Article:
We find a centre-line between the island and mainland by reducing to a skeleton, and removing line ends. The centre-line will generally be different to the 50% gradient.

See Anthony's Morphology of shapes: Thinning down to a Skeleton.

 4-connected skeleton ```%IM%convert ^ is_src_flattened.png ^ -channel RG ^ -morphology Erode Diamond ^ -morphology Thinning:-1 Skeleton:3 +channel ^ -write is_skel_4con.png ^ -channel G ^ -morphology Thinning:-1 LineEnds ^ is_skel_4con_loops.png ```  From the 4-connected skeleton, make a thinner 8-connected skeleton. ```%IM%convert ^ is_skel_4con.png ^ -channel RG ^ -morphology Thinning:-1 Diagonals ^ -morphology Thinning Corners ^ -write is_skel_8con.png ^ -channel G ^ -morphology Thinning:-1 LineEnds ^ is_skel_8con_loops.png``` Removing these line ends doesn't work.  From the 4-connected skeleton, remove line ends and then make a thinner 8-connected skeleton. ```%IM%convert ^ is_skel_4con.png ^ -channel RG ^ -morphology Thinning:-1 LineEnds ^ -morphology Thinning:-1 Diagonals ^ -morphology Thinning Corners ^ -morphology Thinning LineEnds:4 ^ is_skel_8con_loops2.png``` ## Octagonal convex hull of the island

See Anthony's Morphology of shapes: ConvexHull.

 Very slow. ```%IM%convert ^ -verbose ^ is_src_island.png ^ -negate ^ -channel RG ^ -morphology Close Diamond ^ -morphology Thicken:-1 ConvexHull ^ -morphology Close Diamond ^ is_convhull.png``` Very slow. ```%IM%convert ^ -verbose ^ is_src_island.png ^ -negate ^ -channel RG ^ -morphology Close Square ^ -morphology Thicken:-1 ConvexHull ^ -morphology Close Square ^ is_convhullSq.png``` Very slow. ```%IM%convert ^ -verbose ^ is_src_island.png ^ -negate ^ -channel RG ^ -morphology Close Disk:1 ^ -morphology Thicken:-1 ConvexHull ^ -morphology Close Disk:1 ^ is_convhullDisk.png``` ## Joining island to mainland

Make a line at the edge of the mainland.

 ```%IM%convert ^ -verbose ^ is_src_border.png ^ -morphology EdgeIn Square ^ is_src_border_edge.png``` Pick points that are adjacent to the island. For highest precision we would use all the points. Instead, we pick a sample, using nLightest.bat.

 ```%IM%convert ^ is_src_island.png ^ -morphology EdgeIn Square ^ -write is_src_island_edge.png ^ ( +clone -blur 0x10 -auto-level ) ^ +swap -compose Multiply -composite ^ is_src_island_edge_bl.png``` The indented lines are optional. They place greater emphasis on high-entropy locations.  We use an exclusion radius of 5% of min(width,height). ```set nlDEBUG=1 call %PICTBAT%nLightest is_src_island_edge_bl.png 9999 5 >is_isl_pnts.lis``` How many points did nLightest find?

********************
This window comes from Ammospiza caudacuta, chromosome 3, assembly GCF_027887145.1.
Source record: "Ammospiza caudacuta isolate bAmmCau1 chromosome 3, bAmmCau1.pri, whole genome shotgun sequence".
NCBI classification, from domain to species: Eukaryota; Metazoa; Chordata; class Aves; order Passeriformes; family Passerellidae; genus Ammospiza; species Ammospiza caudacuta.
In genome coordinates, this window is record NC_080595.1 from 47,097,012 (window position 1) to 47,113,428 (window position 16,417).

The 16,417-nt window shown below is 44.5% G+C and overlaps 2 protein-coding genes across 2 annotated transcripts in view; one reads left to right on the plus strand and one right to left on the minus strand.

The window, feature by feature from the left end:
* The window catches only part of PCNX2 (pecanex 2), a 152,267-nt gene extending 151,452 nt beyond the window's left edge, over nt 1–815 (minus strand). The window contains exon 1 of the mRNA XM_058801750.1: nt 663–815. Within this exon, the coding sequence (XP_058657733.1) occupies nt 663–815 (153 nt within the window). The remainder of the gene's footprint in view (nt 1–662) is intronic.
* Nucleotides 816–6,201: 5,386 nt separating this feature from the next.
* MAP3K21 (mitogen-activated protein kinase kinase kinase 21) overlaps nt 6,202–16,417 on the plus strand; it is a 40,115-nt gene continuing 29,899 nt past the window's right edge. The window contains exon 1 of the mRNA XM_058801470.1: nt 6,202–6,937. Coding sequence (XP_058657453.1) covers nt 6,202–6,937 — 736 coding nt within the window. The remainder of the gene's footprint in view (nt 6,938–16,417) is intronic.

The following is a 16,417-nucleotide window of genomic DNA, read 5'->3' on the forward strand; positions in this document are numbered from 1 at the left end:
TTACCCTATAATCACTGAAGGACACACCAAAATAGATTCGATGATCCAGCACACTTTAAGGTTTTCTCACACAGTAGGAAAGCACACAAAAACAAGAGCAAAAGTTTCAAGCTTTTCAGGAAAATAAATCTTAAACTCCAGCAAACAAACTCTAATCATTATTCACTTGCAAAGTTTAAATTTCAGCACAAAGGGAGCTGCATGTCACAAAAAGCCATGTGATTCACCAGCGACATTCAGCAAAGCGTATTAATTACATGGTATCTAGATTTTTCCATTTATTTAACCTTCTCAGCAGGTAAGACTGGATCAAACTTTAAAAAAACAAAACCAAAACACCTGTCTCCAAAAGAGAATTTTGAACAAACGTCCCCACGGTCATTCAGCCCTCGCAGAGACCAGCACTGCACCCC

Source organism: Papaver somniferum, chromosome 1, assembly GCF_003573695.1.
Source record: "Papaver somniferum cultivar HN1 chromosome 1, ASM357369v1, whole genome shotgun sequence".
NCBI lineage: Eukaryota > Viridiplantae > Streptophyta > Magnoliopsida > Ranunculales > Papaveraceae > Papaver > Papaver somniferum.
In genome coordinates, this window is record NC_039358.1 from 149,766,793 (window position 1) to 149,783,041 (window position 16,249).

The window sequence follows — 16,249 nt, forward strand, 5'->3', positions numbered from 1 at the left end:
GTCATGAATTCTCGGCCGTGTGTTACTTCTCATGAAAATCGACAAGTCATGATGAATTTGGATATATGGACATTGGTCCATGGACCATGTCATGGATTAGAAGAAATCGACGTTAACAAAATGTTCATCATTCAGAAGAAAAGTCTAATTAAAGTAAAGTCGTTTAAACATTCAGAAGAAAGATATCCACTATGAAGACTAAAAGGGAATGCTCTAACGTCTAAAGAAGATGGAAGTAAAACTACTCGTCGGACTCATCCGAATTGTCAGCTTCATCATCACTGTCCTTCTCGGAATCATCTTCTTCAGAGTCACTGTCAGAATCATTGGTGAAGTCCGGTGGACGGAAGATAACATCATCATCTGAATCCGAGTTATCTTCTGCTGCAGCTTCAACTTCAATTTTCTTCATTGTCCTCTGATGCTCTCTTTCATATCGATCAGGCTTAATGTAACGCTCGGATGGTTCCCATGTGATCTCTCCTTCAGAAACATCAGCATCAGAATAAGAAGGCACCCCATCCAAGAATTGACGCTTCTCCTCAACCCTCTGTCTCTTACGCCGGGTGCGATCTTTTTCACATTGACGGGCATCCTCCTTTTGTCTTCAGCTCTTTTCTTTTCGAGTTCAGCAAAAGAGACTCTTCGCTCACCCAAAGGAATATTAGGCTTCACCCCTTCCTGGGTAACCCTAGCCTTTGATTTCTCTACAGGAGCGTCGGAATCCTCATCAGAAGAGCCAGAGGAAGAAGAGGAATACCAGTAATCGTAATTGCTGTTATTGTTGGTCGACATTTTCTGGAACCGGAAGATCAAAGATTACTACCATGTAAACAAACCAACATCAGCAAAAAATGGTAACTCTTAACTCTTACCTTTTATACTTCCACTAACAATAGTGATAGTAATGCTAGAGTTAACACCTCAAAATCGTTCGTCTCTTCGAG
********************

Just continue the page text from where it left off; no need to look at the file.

```echo nl_nFound=%nl_nFound%

if "%nl_nFound%"=="" goto :error
if "%nl_nFound%"=="0" goto :error```
`nl_nFound=72 `

nLightest.bat doesn't pick the points in a nice neat clockwise or anticlockwise order. We blurred is_src_island_edge.png before calling nLightest so the more "interesting" locations were found first. (If we wanted the points in order, we could modulate the line by a circular gradient that was centred on a point that was on the island.)

The command above redirected the coordinates to is_isl_pnts.lis:

```360,227
491,156
369,246
521,262
507,169
381,229
531,244
125,70
122,115
105,176
348,248
256,97
125,169
117,193
527,68
134,97
93,157
153,317
101,114
507,247
512,149
179,277
147,279
547,73
145,78
461,113
441,138
426,152
131,208
389,252
479,253
168,295
110,93
142,226
512,82
291,152
228,161
465,268
134,297
194,263
97,136
154,243
212,253
409,166
390,175
533,138
525,180
474,97
522,225
306,166
211,173
135,328
274,107
116,150
280,134
142,181
451,283
400,278
546,104
352,178
328,241
420,283
242,112
191,180
231,245
241,144
259,239
330,172
280,237
524,201
308,235
163,183```

For each of these points, we can find the nearest point on the border (mainland). How?

It is tempting to find a load of points on the mainland, and find which of these is closest to each island point. But distances will then cross the island.

Instead, we put single black pixel on a white background, and use morphology IterativeDistance, masked by the island, to find distances from that point. Along the edge of the border, the lowest value found is the closest border to the point.

The integer after "IterativeDistance" is, ideally, the maximum expected distance.

To show the process, let us find the closest border point to the coordinate (108,96), which is towards the top-left of the island.

 We write intermediate results purely for illustration. ```set InX=108 set InY=96 set MAX_DIST=600 for /F "usebackq tokens=1-3 delims=," %%W ^ in (`%IM%convert ^ is_src_island.png ^ ^( +clone -negate -write mpr:MASK +delete ^) ^ -fill #fff -colorize 100 ^ -fill #000 -draw "point %InX%,%InY%" ^ -mask mpr:MASK ^ -morphology IterativeDistance:%MAX_DIST% Euclidean ^ +mask ^ -write is_grad_samp.png ^ is_src_border_edge.png ^ -compose CopyOpacity -composite ^ -write is_grad_samp2.png ^ -background #fff -alpha Remove ^ -auto-level ^ -format "%%[fx:minima]," -write info: ^ +transparent #000 ^ -write is_grad_samp3.png ^ sparse-color:`) ^ do ( set MIN=%%W set blackX=%%X set blackY=%%Y ) echo MIN=%MIN% blackX=%blackX% blackY=%blackY% ``` `MIN=0 blackX=108 blackY=40 `   We can show the result: ```%IM%convert ^ is_src_flattened.png ^ -fill Red -draw "line %InX%,%InY% %blackX%,%blackY%" ^ is_grad_samp4.png``` `MIN=0 blackX=108 blackY=40 ` We should check that MIN is zero. If it is, we have a valid border point.